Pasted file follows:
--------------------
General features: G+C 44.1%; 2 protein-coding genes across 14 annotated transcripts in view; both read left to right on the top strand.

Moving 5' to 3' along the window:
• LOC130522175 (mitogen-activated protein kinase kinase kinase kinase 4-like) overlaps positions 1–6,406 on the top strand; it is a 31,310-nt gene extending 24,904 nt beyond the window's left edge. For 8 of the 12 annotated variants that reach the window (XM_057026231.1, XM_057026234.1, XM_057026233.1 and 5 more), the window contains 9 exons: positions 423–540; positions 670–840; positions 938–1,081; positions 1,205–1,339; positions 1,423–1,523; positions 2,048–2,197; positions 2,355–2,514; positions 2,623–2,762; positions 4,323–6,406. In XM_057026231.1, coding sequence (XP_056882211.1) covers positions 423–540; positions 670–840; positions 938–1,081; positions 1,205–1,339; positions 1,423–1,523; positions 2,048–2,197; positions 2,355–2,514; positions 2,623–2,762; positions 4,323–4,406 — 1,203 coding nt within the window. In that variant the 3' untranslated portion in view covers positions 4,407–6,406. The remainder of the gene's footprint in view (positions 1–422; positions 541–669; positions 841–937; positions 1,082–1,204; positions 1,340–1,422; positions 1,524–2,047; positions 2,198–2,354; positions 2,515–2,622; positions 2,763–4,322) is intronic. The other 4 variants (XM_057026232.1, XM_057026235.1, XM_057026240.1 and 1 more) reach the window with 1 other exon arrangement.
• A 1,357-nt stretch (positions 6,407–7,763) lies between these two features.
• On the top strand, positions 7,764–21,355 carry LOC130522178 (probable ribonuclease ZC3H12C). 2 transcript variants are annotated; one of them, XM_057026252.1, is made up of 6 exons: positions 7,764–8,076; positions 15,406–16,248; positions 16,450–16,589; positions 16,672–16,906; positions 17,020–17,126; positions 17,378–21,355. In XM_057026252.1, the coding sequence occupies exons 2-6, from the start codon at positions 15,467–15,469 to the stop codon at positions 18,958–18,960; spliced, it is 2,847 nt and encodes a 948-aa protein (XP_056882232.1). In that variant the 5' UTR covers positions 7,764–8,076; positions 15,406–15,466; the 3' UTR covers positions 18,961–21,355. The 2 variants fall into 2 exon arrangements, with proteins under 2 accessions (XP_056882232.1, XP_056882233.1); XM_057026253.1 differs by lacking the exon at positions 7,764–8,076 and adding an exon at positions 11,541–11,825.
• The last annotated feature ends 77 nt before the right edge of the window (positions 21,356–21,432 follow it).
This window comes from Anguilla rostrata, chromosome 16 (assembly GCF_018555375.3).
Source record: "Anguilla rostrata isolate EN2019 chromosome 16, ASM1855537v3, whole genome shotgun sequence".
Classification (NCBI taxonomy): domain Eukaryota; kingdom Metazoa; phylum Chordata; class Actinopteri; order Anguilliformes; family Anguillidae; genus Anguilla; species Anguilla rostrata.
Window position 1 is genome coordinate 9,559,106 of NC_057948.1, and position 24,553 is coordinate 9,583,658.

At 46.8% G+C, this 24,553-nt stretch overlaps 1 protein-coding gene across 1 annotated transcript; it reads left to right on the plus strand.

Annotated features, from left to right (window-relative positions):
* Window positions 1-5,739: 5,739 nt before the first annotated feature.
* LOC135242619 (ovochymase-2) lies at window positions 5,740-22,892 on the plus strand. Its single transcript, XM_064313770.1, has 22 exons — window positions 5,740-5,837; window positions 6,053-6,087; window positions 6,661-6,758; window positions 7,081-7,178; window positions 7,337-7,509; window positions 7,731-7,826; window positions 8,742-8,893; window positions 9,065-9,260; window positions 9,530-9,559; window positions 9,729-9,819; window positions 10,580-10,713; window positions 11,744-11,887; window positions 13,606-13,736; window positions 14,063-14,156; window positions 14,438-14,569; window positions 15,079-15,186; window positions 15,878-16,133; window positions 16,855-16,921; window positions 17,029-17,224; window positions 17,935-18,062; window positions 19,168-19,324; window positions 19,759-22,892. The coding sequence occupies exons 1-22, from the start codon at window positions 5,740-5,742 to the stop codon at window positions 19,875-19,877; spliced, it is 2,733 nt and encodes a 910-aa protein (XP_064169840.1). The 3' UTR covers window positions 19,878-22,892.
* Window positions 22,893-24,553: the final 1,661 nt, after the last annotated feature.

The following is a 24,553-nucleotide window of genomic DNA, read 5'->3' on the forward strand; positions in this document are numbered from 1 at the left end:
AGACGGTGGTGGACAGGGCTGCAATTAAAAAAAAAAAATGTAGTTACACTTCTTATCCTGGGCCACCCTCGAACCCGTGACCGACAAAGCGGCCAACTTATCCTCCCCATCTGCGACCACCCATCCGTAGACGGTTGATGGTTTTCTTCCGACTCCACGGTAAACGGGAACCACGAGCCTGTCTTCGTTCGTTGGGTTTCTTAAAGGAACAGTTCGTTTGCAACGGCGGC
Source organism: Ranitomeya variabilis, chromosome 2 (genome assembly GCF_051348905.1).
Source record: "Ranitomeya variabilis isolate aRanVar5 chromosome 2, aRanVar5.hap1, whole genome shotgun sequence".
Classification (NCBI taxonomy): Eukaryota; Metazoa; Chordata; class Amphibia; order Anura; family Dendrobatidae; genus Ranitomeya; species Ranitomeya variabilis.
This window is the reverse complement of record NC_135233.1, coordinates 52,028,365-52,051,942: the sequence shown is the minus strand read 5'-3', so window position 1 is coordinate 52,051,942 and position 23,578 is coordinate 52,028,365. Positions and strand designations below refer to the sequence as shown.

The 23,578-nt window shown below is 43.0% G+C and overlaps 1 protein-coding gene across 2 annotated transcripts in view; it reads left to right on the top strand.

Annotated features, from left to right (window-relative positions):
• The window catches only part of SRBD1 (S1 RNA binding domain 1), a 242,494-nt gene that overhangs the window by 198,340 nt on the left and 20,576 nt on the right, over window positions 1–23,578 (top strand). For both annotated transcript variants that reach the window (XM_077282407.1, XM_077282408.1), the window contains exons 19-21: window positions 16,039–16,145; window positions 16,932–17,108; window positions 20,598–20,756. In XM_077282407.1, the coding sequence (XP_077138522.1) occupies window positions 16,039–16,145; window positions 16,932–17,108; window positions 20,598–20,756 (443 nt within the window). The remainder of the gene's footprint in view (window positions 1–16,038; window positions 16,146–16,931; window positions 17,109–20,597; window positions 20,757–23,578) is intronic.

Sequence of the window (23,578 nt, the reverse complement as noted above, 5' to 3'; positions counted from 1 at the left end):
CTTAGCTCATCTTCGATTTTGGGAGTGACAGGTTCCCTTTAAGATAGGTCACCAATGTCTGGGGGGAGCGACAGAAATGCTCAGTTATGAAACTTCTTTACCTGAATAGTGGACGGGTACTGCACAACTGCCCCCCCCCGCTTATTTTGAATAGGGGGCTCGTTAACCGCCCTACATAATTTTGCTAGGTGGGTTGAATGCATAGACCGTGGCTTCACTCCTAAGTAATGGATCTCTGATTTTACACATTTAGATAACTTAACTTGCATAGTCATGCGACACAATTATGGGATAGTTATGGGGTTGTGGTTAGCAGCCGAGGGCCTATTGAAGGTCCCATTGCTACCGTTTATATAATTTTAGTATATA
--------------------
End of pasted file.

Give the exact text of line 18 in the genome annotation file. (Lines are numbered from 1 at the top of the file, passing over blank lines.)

Source organism: Ranitomeya variabilis, chromosome 2 (genome assembly GCF_051348905.1).